Come on, you wild animals of the fields!
Come on, you wild animals of the seas!
Come and devour us!
The leaders of our Oilers,
God's chosen and treasured team,
are blind and ignorant fools!
They are like guard dogs
that won't make a sound when danger arrives.
They love having responsibility, but hate following through.
They are like nursing mothers
that care about nothing but themselves.
"Come," they say, "let's get the booze flowing!
Let's celebrate our new children!"
But the children themselves starve,
their needs entirely unmet.
Edmonton Oilers (28-36-7)
Rexall Place, 6:00 p.m. MDT
Television: Sportsnet West
More analysis after the jump...
Visiting Team Scouting Report:
I don't know which line qualifies as Phoenix's top unit, but they've either got Raffi Torres or Gilbert Brule playing on it. Kind of fun that those two have ended up on the same team, but it's baffling that they find themselves in the playoff picture. If for some reason they miss the playoffs and Dave Tippett is let go, the Oilers (not to mention a whole bunch of other teams) would do well to scoop him up. Some might accuse him of playing a boring defensive style, but the Coyotes actually have a fair amount of action in their games. They've averaged 60.6 total shots per game (shots for + shots against), which is good for eighth in the league. The Oilers, for what it's worth, are fifth-last with just 57.4 shots per game, with the discrepancy coming mostly in the shots for department.
Edmonton Oilers (28-36-7):
Jones - Nugent-Hopkins - Eberle
Petrell - Gagner - Hemsky
Smyth - Horcoff - Hartikainen
Hordichuk - Belanger - Omark
Smid - Petry
Whitney - Schultz
Peckham - Potter
Phoenix Coyotes (35-26-11):
Torres - Langkow - Doan
Whitney - Vermette - Brule
Korpikoski - Gordon - Pyatt
Boedker - Pouliot - Bissonnette
Yandle - Schlemko
Ekman-Larsson - Rozsival
Klesla - Stone
By the Numbers:
- Teemu Hartikainen was back in the Oilers' lineup in their last game against the Flames, and he had his best game of the season playing alongside a wide variety of linemates. He only played 11:41, but a lot of that was spent up against the duo of Jarome Iginla and Alex Tanguay. Hartikainen was nevertheless able to break even on the scoring chances (4-4), post an assist, and a +1 rating.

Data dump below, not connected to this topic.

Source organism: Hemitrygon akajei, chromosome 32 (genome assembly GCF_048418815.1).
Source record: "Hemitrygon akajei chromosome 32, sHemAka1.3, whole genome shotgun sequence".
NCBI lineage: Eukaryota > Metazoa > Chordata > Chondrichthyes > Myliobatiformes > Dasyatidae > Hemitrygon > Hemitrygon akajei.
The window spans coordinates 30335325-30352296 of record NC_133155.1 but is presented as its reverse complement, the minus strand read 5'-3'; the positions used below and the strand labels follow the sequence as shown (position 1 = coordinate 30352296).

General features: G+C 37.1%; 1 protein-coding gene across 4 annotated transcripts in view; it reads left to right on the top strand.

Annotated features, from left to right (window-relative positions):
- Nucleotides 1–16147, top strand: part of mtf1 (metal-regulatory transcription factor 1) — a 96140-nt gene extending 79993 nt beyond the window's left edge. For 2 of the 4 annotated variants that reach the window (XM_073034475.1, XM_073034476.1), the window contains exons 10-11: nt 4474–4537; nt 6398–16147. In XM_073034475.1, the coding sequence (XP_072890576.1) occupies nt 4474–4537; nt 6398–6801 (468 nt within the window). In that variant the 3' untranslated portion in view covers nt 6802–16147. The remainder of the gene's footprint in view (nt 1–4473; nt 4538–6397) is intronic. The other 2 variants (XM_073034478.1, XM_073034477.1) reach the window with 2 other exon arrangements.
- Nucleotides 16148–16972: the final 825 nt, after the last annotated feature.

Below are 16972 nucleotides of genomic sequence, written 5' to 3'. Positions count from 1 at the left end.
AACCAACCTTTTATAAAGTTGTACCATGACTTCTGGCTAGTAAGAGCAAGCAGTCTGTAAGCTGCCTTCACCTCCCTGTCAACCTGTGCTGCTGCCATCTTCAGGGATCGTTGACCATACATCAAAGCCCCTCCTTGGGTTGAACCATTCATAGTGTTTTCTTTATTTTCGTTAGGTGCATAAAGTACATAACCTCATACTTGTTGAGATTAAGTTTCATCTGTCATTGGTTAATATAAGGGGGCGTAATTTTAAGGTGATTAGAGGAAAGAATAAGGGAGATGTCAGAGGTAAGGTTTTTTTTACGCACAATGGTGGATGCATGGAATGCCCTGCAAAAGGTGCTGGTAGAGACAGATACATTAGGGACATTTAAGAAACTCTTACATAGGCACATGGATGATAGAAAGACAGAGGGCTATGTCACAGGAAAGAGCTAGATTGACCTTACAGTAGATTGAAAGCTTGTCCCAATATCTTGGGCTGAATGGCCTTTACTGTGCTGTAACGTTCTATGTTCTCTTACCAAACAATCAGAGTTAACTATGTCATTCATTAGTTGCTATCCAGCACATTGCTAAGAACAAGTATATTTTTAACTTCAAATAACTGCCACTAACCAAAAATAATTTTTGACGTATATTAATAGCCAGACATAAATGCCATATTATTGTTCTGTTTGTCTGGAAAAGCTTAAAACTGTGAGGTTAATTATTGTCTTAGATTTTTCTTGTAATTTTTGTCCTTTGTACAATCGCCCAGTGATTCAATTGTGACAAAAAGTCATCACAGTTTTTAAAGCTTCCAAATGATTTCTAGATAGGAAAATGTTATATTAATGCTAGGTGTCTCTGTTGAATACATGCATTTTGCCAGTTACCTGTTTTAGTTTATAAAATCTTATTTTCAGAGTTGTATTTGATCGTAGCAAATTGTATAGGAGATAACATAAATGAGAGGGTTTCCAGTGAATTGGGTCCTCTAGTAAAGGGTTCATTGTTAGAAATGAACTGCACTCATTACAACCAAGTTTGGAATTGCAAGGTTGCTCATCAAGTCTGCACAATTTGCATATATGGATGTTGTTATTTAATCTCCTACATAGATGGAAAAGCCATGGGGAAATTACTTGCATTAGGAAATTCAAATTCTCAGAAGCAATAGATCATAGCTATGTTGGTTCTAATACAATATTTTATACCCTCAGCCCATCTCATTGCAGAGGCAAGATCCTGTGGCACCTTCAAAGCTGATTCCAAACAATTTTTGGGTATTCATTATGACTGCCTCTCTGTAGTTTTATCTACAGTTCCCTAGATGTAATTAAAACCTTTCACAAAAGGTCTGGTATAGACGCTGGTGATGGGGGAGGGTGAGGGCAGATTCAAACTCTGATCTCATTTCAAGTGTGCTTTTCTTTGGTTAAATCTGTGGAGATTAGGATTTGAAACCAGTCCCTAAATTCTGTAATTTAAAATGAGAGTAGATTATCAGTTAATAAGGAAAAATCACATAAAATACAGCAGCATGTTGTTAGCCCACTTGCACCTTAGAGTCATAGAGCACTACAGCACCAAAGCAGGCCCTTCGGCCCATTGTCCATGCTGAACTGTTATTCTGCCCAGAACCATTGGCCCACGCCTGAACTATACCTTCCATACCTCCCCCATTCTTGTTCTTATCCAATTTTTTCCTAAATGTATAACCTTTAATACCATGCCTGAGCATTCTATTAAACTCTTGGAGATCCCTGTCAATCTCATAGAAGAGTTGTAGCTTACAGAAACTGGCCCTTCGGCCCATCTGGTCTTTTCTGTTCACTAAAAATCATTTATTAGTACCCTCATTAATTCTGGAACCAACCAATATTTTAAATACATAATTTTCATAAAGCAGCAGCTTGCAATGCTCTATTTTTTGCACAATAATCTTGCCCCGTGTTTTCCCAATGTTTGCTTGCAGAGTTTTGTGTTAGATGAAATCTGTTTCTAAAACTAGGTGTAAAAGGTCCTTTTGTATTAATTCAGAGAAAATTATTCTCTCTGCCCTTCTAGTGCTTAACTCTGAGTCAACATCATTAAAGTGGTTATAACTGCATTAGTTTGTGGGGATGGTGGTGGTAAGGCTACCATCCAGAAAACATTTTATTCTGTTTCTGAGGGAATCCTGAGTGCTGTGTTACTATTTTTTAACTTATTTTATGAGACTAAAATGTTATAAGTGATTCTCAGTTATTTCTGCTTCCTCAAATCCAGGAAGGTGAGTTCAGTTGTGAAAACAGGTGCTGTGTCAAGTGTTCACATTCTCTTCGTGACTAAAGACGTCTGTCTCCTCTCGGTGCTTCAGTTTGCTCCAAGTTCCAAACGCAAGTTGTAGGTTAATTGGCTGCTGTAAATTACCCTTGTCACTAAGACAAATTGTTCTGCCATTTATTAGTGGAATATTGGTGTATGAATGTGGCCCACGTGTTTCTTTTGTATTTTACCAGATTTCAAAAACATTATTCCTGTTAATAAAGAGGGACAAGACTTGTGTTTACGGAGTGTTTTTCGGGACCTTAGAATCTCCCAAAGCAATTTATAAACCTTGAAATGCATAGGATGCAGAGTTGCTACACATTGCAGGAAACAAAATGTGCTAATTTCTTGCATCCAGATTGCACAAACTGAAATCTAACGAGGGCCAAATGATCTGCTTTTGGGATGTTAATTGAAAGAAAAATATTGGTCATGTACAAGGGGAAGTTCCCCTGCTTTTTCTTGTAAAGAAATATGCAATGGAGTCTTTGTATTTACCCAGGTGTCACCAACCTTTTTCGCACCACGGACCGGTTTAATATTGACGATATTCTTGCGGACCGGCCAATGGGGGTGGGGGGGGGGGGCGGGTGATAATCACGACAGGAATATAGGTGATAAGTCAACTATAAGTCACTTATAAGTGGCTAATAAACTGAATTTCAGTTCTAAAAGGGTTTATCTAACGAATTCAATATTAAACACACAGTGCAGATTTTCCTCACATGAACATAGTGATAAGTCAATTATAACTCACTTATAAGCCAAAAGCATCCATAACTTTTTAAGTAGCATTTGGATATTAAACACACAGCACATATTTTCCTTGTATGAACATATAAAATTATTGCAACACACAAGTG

- Edmonton has fallen to second in the league in power play percentage at 21.2%. Nashville is now in first place at 21.4%. That number is both encouraging and a little bit scary. In past seasons, the Oilers have been so bad in every area that it was reasonable to expect them to be better in the following season. In the case of the Oilers' power play, that's not really the case next season. For example, in 2010-11, six teams had a power play percentage of 20% or better. All six teams have a lower power play percentage this year than they did last. In 2009-10, seven teams were at 20% or better, and four of the seven had a lower power play percentage in 2010-11. So it's not like there's regression every time, but there's a pretty good chance that the Oilers will be getting worse in that area and will need improvements elsewhere just to get back to where they are today in terms of overall quality.
- Taylor Hall will miss this game with a concussion, and given the uncertainty around recovery, there shouldn't be any rush to get him back in the lineup. If he ends up missing the rest of they season, he'll have played about 6% less games this year than he did last. If he continues at that pace, Hall will play just 44 games during the 2016-17 season.
- Lennart Petrell is playing with Sam Gagner and Ales Hemsky. Linus Omark is playing with Darcy Hordichuk and Eric Belanger. If that's not a joke, it's one (1) very, very bad idea.
- Forty-seven goaltenders have made at least fifteen starts in the NHL so far this season. The average even strength save percentage among those goaltenders is .921 while the median is .922. Devan Dubnyk is at .925. I get that the PK numbers are crappy, but Dubnyk has certainly outpaced my expectations this year to the point that, right now, I'd be happy to plan on having him back as one half of next year's tandem.